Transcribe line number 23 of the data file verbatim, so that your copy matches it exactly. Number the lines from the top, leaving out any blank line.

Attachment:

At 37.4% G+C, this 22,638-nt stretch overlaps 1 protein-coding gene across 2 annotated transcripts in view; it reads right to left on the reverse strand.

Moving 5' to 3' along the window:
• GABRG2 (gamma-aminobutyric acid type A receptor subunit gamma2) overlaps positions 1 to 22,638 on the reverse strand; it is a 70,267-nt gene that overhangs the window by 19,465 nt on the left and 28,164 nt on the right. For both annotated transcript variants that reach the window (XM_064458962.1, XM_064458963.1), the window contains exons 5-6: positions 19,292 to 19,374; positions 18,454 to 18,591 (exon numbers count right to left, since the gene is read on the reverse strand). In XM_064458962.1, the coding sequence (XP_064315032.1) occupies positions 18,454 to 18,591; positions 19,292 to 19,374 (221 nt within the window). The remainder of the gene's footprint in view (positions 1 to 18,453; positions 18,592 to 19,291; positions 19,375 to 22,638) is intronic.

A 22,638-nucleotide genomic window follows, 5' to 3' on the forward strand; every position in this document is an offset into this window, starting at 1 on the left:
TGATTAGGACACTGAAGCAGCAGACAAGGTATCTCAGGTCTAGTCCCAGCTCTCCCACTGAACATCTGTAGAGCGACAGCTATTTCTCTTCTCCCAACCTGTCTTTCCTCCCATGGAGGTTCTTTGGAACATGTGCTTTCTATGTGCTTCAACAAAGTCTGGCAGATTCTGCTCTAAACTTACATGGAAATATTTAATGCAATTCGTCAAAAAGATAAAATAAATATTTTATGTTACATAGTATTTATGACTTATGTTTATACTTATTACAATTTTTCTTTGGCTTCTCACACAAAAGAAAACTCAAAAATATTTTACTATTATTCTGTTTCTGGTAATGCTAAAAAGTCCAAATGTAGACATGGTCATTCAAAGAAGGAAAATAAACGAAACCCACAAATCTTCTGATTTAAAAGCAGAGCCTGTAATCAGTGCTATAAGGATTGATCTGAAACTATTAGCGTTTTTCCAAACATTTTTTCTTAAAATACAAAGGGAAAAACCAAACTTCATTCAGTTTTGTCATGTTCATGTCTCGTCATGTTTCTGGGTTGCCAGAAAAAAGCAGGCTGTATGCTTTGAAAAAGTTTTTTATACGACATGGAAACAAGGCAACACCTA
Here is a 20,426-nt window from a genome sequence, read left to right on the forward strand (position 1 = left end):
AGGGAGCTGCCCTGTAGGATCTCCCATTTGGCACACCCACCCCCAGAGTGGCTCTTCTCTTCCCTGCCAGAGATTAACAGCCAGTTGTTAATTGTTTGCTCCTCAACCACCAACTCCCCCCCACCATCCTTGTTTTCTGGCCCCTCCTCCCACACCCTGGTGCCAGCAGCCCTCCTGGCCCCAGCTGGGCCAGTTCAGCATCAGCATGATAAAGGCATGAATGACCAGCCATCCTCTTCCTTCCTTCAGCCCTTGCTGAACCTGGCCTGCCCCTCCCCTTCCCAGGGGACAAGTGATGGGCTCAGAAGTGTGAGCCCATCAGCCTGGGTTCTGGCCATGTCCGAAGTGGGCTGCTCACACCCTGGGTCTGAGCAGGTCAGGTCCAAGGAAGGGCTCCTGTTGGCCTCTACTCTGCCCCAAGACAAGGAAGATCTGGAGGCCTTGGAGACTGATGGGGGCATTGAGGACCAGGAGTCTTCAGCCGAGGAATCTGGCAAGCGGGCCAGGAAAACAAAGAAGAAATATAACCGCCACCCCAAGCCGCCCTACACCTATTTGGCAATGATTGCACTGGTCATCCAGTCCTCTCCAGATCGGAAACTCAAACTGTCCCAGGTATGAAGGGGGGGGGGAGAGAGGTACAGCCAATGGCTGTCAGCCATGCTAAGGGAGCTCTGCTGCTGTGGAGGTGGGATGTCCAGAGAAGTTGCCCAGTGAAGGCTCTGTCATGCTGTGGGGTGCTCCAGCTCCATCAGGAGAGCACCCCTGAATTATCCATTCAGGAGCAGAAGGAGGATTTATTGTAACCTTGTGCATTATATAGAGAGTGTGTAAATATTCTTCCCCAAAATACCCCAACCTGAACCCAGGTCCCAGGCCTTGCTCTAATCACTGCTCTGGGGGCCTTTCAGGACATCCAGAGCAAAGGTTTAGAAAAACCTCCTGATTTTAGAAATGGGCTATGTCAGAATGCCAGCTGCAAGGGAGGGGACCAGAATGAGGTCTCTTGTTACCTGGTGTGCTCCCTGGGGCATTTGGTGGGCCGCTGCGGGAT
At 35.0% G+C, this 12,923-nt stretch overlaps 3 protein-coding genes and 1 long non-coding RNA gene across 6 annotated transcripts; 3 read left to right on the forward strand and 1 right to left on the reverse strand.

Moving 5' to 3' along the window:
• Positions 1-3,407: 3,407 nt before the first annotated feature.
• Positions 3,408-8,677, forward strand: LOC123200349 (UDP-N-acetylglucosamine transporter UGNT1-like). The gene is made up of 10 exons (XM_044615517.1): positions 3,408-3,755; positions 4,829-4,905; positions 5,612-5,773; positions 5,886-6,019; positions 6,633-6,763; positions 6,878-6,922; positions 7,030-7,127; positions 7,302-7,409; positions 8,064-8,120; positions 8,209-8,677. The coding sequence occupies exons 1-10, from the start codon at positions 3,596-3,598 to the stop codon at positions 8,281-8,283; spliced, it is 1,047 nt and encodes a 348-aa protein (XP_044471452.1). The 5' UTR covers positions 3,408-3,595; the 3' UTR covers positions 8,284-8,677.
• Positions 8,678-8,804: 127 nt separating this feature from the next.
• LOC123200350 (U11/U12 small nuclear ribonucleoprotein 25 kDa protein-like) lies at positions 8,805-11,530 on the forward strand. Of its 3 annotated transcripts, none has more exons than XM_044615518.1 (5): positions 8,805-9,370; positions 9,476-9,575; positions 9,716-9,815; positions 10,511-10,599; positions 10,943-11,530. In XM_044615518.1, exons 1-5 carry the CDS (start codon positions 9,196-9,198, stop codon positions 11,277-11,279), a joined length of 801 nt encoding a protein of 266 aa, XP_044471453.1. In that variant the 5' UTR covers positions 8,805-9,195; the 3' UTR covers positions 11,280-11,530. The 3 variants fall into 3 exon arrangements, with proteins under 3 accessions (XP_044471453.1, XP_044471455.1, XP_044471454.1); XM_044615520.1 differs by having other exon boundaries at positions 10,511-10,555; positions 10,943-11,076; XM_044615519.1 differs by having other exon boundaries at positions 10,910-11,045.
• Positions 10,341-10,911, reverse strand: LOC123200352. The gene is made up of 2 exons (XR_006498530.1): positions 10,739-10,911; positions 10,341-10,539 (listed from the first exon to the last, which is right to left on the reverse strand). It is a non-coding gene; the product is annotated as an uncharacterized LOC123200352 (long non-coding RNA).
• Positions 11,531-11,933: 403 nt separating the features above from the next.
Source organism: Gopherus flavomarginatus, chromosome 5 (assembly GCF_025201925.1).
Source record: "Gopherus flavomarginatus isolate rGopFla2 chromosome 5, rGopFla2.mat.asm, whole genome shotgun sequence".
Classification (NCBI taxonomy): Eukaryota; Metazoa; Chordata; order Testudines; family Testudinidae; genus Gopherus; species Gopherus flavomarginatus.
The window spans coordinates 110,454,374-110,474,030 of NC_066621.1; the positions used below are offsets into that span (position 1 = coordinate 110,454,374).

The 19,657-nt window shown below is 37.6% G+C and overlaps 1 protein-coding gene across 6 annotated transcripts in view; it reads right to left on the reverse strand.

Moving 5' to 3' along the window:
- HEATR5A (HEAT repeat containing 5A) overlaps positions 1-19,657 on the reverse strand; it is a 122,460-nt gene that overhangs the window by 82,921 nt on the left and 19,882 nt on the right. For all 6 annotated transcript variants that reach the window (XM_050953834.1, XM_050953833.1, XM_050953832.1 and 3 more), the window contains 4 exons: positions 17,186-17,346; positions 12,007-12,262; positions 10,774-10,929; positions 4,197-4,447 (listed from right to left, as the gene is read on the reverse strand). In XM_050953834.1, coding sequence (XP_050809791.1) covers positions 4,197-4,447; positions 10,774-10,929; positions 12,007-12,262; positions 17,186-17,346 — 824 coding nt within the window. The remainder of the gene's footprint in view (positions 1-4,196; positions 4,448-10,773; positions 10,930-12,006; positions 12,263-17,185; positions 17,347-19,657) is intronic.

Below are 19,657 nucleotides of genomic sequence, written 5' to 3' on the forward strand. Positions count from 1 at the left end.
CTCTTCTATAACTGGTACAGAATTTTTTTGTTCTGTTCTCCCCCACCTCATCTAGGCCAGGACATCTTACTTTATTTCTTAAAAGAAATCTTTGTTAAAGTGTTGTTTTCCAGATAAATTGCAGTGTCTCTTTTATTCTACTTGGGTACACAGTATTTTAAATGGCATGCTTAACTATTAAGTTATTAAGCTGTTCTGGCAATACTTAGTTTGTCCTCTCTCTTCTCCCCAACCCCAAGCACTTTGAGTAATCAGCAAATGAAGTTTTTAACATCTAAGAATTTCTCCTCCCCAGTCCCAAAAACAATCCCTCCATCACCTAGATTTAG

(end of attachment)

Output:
Below are 19,657 nucleotides of genomic sequence, written 5' to 3' on the forward strand. Positions count from 1 at the left end.